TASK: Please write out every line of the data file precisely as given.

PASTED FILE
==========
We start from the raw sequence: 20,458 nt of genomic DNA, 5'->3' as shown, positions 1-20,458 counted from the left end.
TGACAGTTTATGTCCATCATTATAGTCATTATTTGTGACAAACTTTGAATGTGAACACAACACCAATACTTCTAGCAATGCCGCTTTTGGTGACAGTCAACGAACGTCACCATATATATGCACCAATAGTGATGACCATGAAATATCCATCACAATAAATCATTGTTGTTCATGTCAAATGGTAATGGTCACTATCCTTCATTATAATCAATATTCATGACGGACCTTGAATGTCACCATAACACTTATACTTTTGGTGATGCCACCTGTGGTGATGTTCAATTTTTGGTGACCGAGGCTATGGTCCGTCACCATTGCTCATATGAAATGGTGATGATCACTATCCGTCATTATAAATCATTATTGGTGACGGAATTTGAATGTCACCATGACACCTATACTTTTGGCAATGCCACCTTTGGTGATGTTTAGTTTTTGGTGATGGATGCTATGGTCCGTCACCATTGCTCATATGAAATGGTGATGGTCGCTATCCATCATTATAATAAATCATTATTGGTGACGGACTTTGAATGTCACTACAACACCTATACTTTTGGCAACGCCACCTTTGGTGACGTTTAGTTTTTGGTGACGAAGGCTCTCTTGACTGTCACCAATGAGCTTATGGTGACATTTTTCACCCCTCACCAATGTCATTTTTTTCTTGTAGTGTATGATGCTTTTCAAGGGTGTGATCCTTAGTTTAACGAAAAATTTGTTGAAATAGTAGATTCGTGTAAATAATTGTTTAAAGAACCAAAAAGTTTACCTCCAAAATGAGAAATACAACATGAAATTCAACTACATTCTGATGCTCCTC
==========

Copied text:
We start from the raw sequence: 20,458 nt of genomic DNA, 5'->3' as shown, positions 1-20,458 counted from the left end.
TGACAGTTTATGTCCATCATTATAGTCATTATTTGTGACAAACTTTGAATGTGAACACAACACCAATACTTCTAGCAATGCCGCTTTTGGTGACAGTCAACGAACGTCACCATATATATGCACCAATAGTGATGACCATGAAATATCCATCACAATAAATCATTGTTGTTCATGTCAAATGGTAATGGTCACTATCCTTCATTATAATCAATATTCATGACGGACCTTGAATGTCACCATAACACTTATACTTTTGGTGATGCCACCTGTGGTGATGTTCAATTTTTGGTGACCGAGGCTATGGTCCGTCACCATTGCTCATATGAAATGGTGATGATCACTATCCGTCATTATAAATCATTATTGGTGACGGAATTTGAATGTCACCATGACACCTATACTTTTGGCAATGCCACCTTTGGTGATGTTTAGTTTTTGGTGATGGATGCTATGGTCCGTCACCATTGCTCATATGAAATGGTGATGGTCGCTATCCATCATTATAATAAATCATTATTGGTGACGGACTTTGAATGTCACTACAACACCTATACTTTTGGCAACGCCACCTTTGGTGACGTTTAGTTTTTGGTGACGAAGGCTCTCTTGACTGTCACCAATGAGCTTATGGTGACATTTTTCACCCCTCACCAATGTCATTTTTTTCTTGTAGTGTATGATGCTTTTCAAGGGTGTGATCCTTAGTTTAACGAAAAATTTGTTGAAATAGTAGATTCGTGTAAATAATTGTTTAAAGAACCAAAAAGTTTACCTCCAAAATGAGAAATACAACATGAAATTCAACTACATTCTGATGCTCCTC